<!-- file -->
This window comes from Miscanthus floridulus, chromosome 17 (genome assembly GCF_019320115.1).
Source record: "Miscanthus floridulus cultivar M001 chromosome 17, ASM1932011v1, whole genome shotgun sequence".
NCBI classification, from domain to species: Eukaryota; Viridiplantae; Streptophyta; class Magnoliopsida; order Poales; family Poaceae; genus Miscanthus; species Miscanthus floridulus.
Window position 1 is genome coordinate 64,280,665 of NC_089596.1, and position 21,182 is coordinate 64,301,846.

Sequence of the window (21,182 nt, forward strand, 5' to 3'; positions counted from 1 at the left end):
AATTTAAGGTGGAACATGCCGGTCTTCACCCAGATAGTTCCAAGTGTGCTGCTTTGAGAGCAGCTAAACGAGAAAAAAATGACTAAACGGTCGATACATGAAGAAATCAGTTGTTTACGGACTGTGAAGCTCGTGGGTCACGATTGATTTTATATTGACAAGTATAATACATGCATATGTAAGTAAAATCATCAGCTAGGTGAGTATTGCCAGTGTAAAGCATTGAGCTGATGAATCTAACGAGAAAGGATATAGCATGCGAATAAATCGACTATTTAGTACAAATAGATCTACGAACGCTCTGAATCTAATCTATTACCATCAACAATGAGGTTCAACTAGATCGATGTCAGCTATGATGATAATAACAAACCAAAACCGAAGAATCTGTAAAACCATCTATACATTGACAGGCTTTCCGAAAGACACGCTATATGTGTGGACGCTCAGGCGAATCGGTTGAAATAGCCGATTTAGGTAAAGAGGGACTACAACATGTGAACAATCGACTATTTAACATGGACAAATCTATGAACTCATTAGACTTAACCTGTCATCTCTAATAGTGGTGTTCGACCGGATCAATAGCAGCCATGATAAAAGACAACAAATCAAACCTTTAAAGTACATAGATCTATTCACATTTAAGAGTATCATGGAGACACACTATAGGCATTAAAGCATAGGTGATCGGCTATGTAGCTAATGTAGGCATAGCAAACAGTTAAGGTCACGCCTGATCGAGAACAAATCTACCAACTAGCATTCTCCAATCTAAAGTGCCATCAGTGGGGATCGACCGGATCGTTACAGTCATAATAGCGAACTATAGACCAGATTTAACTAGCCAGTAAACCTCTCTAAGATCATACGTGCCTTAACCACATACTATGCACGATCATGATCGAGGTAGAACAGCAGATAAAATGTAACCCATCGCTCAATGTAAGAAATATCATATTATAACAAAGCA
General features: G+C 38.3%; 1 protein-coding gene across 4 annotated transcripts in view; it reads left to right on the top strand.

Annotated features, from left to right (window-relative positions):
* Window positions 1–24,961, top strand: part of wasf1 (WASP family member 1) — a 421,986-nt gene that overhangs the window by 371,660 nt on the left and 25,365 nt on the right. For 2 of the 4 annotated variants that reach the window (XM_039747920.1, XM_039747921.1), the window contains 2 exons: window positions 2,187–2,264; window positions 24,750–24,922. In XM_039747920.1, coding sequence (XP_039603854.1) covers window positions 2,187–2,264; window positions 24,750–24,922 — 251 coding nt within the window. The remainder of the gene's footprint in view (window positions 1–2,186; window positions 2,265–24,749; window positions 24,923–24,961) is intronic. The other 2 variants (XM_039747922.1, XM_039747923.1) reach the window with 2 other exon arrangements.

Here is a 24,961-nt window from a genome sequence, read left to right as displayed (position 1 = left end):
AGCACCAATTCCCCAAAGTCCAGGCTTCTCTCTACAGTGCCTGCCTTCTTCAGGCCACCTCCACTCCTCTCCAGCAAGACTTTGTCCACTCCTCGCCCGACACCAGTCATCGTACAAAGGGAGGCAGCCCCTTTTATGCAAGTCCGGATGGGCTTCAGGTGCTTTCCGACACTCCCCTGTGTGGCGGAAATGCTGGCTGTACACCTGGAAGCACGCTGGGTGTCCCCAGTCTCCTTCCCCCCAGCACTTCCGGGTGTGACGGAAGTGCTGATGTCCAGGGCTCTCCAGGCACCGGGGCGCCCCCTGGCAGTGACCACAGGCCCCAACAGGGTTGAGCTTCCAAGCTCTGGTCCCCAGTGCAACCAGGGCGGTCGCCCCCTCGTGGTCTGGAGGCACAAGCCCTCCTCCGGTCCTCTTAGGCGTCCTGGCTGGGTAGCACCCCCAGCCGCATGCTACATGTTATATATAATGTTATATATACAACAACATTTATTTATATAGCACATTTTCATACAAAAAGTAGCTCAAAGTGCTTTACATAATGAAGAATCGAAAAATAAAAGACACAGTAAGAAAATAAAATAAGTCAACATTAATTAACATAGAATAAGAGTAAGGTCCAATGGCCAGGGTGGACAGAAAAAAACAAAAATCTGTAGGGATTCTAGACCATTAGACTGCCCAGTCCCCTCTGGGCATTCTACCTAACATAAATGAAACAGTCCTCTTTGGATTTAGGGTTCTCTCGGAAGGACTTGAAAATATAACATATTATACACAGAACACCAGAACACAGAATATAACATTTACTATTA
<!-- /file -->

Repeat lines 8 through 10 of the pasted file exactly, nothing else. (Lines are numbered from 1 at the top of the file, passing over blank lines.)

Annotated features, from left to right (window-relative positions):
* Window positions 1–24,961, top strand: part of wasf1 (WASP family member 1) — a 421,986-nt gene that overhangs the window by 371,660 nt on the left and 25,365 nt on the right. For 2 of the 4 annotated variants that reach the window (XM_039747920.1, XM_039747921.1), the window contains 2 exons: window positions 2,187–2,264; window positions 24,750–24,922. In XM_039747920.1, coding sequence (XP_039603854.1) covers window positions 2,187–2,264; window positions 24,750–24,922 — 251 coding nt within the window. The remainder of the gene's footprint in view (window positions 1–2,186; window positions 2,265–24,749; window positions 24,923–24,961) is intronic. The other 2 variants (XM_039747922.1, XM_039747923.1) reach the window with 2 other exon arrangements.

Here is a 24,961-nt window from a genome sequence, read left to right as displayed (position 1 = left end):